Asked by Stan, Brooklyn
I was recently scared by someone who told me that they have a depression that has "no cure," meaning they have to be on medication for life. This scared me because I am currently going through a depression and I DO NOT wish to take any medication.
I am completely determined to do it by perhaps learning skills that creative positive thought patterns, etc.
Perhaps I have more of a fear of depression rather than depression itself, I am not really sure anymore. I do feel low moods and my thoughts make me feel incredibly sad, but I still have energy to go to school, go to work, be out socially and I am motivated enough to conquer whatever it is, since sometimes I feel like I have nothing to worry about ... yet I am worrying.
My question is, should I fear that I might have to be stuck on medication for the rest of my life? Or does this person simply lack the proper skills to cope with depression and manage it?
Mental Health Expert
Dr. Charles Raison
Emory University Medical School
Dear Stan, Your question is a great one, and I bet you know what I'm going to say next if you read this column regularly: It has no answer. Every person with depression is unique and each needs a unique treatment plan to achieve best outcomes.
I'm a big fan of medications. I can't tell you how many people I've seen over the years whose lives were literally saved through their use. But let me say something that might surprise you. If you want to avoid being depressed for the rest of your life there is probably a treatment that is better than antidepressants and that is psychotherapy.
I say this based on several large studies suggesting that psychotherapy may have a better long-term protective effect than medications. The great thing about antidepressants is that they work, they are generally easy to use and safe, and they are inexpensive. But a significant weakness is that they appear to work only while you are taking them. Most people who have chronic depression will relapse pretty quickly once the antidepressants are stopped.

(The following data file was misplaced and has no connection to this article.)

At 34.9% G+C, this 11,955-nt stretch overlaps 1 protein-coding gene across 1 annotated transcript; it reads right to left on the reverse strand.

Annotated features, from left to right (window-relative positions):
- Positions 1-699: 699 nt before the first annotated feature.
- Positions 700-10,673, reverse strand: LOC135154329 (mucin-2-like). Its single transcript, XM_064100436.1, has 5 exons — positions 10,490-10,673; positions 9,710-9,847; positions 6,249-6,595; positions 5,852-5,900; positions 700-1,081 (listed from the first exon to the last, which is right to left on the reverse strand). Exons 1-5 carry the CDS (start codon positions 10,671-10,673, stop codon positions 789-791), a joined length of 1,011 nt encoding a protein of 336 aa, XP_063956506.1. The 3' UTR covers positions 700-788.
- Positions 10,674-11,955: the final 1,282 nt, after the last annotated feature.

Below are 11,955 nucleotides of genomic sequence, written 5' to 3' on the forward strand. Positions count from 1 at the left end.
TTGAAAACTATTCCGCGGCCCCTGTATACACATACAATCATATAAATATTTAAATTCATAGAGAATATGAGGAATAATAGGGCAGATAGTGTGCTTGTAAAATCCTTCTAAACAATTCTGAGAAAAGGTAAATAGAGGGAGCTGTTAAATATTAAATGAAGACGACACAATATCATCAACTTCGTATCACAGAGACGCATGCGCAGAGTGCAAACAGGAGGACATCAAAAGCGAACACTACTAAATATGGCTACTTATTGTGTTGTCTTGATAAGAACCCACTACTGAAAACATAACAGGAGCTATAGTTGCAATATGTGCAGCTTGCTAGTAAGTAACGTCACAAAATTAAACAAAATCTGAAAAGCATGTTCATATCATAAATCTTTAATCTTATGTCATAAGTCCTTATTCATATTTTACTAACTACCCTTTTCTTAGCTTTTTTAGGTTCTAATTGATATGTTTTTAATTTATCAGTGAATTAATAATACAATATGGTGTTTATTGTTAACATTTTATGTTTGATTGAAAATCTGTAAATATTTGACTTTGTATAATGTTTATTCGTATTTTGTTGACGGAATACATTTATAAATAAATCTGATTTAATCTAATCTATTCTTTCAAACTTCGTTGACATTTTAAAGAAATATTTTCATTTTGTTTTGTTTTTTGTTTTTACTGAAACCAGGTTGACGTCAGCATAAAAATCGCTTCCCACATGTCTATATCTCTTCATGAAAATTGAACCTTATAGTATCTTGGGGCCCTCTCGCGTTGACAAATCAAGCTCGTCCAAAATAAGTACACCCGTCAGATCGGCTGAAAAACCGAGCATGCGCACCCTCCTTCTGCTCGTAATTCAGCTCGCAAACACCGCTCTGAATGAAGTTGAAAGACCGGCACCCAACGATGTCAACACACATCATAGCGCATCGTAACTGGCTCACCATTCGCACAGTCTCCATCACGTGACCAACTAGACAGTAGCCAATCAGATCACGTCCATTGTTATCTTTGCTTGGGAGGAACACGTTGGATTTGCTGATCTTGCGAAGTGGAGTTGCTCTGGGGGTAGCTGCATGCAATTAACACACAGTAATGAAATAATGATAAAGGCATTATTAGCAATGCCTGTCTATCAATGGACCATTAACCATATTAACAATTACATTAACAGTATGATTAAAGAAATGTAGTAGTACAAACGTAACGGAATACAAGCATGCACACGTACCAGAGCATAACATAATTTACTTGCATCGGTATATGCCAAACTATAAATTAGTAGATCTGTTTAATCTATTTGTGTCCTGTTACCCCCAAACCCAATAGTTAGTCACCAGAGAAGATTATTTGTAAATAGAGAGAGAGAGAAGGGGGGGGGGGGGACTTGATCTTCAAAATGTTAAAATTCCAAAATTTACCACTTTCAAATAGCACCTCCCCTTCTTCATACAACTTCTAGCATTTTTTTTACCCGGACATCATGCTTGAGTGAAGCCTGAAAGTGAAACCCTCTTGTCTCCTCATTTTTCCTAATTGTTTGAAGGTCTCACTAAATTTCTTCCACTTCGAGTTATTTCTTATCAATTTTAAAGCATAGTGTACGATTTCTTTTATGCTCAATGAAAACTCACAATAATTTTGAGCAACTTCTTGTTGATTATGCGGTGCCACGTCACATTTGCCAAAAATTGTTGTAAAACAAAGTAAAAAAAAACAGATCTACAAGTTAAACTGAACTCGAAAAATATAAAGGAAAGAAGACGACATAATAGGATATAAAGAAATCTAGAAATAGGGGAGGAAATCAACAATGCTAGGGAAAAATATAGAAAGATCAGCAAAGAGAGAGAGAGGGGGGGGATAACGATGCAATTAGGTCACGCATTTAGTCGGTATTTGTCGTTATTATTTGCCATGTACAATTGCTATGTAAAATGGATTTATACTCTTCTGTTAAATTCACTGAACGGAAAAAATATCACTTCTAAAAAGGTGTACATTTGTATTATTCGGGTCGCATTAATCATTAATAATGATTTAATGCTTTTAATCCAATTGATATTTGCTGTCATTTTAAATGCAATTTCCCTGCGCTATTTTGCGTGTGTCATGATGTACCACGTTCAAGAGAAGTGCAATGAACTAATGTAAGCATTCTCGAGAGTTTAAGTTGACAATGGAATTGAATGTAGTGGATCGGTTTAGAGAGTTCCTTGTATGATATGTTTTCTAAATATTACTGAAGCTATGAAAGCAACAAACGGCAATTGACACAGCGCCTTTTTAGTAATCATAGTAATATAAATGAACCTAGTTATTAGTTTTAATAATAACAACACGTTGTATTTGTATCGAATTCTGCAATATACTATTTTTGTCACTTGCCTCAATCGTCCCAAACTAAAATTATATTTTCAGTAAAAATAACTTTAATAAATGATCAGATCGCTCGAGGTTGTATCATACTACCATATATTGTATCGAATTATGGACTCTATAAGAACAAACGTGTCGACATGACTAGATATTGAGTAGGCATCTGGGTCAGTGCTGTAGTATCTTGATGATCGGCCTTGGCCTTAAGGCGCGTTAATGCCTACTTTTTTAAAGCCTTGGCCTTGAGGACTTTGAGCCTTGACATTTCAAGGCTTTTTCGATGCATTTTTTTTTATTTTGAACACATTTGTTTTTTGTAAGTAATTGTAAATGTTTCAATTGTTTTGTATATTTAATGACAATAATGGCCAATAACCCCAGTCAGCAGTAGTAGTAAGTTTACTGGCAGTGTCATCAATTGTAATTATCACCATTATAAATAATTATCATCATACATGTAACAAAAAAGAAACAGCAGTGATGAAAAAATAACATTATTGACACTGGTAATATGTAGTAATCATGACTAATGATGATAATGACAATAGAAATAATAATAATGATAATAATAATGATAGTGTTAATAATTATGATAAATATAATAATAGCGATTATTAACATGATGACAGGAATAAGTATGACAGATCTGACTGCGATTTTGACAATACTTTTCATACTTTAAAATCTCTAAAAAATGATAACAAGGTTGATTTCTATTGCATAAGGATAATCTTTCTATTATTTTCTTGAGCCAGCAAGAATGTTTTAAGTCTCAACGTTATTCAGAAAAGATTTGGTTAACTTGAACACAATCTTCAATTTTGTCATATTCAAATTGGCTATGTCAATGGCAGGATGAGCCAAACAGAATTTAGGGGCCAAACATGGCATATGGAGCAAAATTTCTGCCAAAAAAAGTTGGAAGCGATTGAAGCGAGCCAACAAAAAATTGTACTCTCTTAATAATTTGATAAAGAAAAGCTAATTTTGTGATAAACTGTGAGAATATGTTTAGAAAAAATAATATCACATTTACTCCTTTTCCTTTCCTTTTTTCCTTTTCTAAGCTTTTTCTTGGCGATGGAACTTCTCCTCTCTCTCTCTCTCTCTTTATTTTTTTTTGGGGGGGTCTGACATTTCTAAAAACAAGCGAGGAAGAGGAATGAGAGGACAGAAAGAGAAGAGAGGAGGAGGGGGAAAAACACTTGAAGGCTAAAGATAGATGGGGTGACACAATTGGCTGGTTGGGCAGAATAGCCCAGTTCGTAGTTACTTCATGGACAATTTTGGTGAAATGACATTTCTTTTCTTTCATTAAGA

On the other hand, studies show that the effects of psychotherapy can persist for months to years, even for people who are no longer in therapy. This makes intuitive sense, given that good therapy will usually provide understanding of what makes one depressed and what one can do about it.
Let me close by making a few obvious observations about psychotherapy. The first is that therapists are not standardized like medications: There is no FDA for therapists. Some are great and some are terrible. This makes it essential to find a good therapist who has experience with interventions known to treat depression. There is no easy way to do this, but in general I recommend asking doctors in town whom you trust and admire for their recommendations.
Therapy can also be expensive and is often not covered well on insurance policies. I notice that you live in the New York area, which is a lucky break because there is probably more therapeutic expertise there than any place in the country, and that expertise comes attached with training programs that will often provide good therapy at rock bottom prices. If this is of interest, check out the websites of local psychology and/or psychiatry training programs.
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